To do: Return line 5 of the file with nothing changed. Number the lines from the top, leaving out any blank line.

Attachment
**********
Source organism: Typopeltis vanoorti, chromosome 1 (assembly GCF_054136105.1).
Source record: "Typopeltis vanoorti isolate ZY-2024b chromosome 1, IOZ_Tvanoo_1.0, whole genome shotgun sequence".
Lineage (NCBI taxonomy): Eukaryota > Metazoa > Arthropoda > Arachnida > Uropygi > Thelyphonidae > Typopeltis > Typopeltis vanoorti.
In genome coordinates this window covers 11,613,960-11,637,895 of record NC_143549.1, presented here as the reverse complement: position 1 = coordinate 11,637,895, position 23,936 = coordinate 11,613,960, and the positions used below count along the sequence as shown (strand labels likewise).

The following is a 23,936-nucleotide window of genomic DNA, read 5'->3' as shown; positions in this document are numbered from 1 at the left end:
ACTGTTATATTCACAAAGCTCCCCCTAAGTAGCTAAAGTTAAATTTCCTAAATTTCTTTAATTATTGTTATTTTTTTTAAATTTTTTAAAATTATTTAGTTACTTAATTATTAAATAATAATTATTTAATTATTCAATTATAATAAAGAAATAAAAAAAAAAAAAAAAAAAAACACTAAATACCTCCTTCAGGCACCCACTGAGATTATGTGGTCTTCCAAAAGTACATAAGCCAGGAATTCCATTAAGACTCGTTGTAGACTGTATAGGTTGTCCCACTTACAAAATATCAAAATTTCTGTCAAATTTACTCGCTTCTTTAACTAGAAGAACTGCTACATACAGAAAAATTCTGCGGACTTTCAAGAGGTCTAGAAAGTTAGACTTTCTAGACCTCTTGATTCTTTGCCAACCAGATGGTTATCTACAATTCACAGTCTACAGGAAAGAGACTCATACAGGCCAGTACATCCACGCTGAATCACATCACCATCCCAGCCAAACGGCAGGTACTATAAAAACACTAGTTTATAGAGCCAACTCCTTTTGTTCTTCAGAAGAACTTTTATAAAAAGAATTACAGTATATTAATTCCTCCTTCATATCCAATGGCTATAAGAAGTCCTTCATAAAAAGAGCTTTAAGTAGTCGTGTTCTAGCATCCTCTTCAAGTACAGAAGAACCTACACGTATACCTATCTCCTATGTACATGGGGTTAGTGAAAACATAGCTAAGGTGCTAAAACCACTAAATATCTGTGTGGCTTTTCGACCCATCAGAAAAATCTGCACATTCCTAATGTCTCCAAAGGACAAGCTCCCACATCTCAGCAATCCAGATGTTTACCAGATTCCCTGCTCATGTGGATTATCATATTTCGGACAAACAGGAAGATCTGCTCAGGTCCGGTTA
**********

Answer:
The following is a 23,936-nucleotide window of genomic DNA, read 5'->3' as shown; positions in this document are numbered from 1 at the left end: